Oscar Horrors: Redressing Dracula
Monday, October 24, 2011 at 4:17PM
JA in Costume Design, Eiko Ishioka, Francis Coppola, Gary Oldman, Oscar Horrors, Winona Ryder, vampires

HERE LIES … Eiko Ishioka’s costume work for Bram Stoker’s Dracula (1992), which smothered the rest of the nominees with reams upon reams of flamboyant fabric to slither away with the statue that year. And it damn well deserved it, too.

JA from MNPP here. In the fall of 1992 I was fifteen years old and had found myself in the first blushes of cinemania, and as a budding horror enthusiast I was obsessed with Francis Ford Coppola’s film before it had even come out. It was more difficult way back then before the internet so we relied on things called “magazines” to keep us in the know, but I went one step further where this movie was concerned – I bought the “pictorial moviebook,” as it calls itself on the cover, and I studied it like the bible. And with its heavy focus on Ishioko’s work it was the first time I’d ever given much thought to a film’s costuming.

As Coppola had said, he wanted the costumes to be the set…

And are they ever. Ishioka was a visual artist and had done some memorable work for the stage version of M. Butterfly and Paul Schrader’s 1985 film Mishima: A Life in Four Chapters before this, and she brought with her an eccentric batch of influences, to put it mildly. From the human musculature that influenced Dracula’s armor in the opening scenes…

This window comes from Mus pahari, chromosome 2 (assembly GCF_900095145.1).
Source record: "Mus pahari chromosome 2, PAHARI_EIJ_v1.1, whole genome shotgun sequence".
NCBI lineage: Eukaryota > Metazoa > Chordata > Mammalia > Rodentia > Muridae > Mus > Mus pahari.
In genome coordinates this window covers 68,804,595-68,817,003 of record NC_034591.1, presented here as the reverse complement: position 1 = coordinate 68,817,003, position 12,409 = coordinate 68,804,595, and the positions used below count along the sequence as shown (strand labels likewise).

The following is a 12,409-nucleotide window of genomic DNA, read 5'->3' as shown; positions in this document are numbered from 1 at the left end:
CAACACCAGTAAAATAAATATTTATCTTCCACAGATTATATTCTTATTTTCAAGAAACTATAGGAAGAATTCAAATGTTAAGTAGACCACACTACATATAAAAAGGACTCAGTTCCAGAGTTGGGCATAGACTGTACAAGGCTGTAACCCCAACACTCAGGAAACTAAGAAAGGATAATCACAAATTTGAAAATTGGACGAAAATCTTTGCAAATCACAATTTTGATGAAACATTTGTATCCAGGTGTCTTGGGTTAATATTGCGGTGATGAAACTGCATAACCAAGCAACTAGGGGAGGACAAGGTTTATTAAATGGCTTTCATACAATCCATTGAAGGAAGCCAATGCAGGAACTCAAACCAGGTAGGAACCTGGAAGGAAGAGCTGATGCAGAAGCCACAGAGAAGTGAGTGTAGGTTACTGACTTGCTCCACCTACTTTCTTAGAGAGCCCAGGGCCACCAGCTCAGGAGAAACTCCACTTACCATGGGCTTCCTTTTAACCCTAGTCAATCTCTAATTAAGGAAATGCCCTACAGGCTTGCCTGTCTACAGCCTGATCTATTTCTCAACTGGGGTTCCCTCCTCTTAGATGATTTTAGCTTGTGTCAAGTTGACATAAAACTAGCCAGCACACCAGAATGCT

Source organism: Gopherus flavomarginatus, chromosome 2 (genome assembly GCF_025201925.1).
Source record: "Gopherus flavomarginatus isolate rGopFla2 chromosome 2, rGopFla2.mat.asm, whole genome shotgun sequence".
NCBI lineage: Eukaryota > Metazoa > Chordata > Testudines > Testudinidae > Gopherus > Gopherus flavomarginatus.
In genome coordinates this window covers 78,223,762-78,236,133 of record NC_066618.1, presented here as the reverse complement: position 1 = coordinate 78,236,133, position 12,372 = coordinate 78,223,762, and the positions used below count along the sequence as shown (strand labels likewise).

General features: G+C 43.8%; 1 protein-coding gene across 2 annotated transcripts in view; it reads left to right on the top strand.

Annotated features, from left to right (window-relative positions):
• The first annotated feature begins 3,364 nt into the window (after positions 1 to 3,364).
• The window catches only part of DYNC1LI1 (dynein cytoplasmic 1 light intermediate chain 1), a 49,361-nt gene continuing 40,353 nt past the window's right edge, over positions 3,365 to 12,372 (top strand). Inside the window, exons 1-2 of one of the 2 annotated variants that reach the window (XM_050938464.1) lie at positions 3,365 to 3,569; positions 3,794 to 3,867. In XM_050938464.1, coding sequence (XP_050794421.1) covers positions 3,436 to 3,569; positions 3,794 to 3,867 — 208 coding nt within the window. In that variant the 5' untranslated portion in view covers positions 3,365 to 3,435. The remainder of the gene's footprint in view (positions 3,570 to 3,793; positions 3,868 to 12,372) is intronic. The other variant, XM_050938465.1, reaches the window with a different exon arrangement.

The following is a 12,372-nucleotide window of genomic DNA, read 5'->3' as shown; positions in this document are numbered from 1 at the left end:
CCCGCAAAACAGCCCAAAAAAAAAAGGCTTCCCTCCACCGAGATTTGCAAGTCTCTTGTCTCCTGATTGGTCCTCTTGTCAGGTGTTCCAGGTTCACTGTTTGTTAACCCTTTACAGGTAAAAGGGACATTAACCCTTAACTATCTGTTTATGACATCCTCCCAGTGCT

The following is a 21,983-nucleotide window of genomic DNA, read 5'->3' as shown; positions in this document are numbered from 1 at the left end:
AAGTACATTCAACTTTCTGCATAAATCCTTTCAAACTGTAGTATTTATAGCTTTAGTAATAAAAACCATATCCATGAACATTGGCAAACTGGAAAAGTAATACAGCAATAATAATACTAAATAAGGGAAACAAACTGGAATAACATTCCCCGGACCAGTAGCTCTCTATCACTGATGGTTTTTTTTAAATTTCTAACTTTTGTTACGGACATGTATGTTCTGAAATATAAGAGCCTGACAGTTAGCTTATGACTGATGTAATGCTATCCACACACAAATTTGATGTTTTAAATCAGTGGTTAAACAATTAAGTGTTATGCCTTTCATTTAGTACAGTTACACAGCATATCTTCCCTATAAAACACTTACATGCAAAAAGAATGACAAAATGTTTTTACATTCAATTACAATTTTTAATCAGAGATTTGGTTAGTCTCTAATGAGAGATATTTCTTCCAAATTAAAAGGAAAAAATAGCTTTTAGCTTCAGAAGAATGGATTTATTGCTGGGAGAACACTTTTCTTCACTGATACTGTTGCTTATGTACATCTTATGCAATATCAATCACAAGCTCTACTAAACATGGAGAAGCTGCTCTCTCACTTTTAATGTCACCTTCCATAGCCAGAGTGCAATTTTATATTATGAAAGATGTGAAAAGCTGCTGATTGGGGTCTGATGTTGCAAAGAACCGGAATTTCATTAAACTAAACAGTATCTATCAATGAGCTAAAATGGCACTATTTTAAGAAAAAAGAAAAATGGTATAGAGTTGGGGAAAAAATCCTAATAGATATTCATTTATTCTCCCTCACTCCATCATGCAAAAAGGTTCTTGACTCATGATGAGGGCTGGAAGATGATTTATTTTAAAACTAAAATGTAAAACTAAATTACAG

Visual splendor and bizarre influences after the jump...

… to John Lennon and Gustav Klimt…

… to the Australian fringed lizard that was the template for Lucy’s instantly iconic wedding / funeral gown…

… her costumes were like watching a Hammer film while on acid.

Nowadays with television programming like Project Runway where we see people told on a weekly basis to make a dress that looks like a Tupperware full of spaghetti it might seem quaint, but at the time for a kid in a small town this sort of symbolic expression through costuming seemed revolutionary.

It wouldn’t be until years later that I’d see similarly hallucinogenic outfits in the films of Kenneth Anger and Alejandro Jodorowsky, obvious precursors to this sort of thing, so there will always be a scorch-mark inside my head that looks like that billowing orange gown that Lucy meets her wolf-man lover in. And I wouldn’t have it any other way.


Do you recall your first encounter with Bram Stoker's Dracula (1992)?

previously on Oscar Horrors

Article originally appeared on The Film Experience (http://thefilmexperience.net/).
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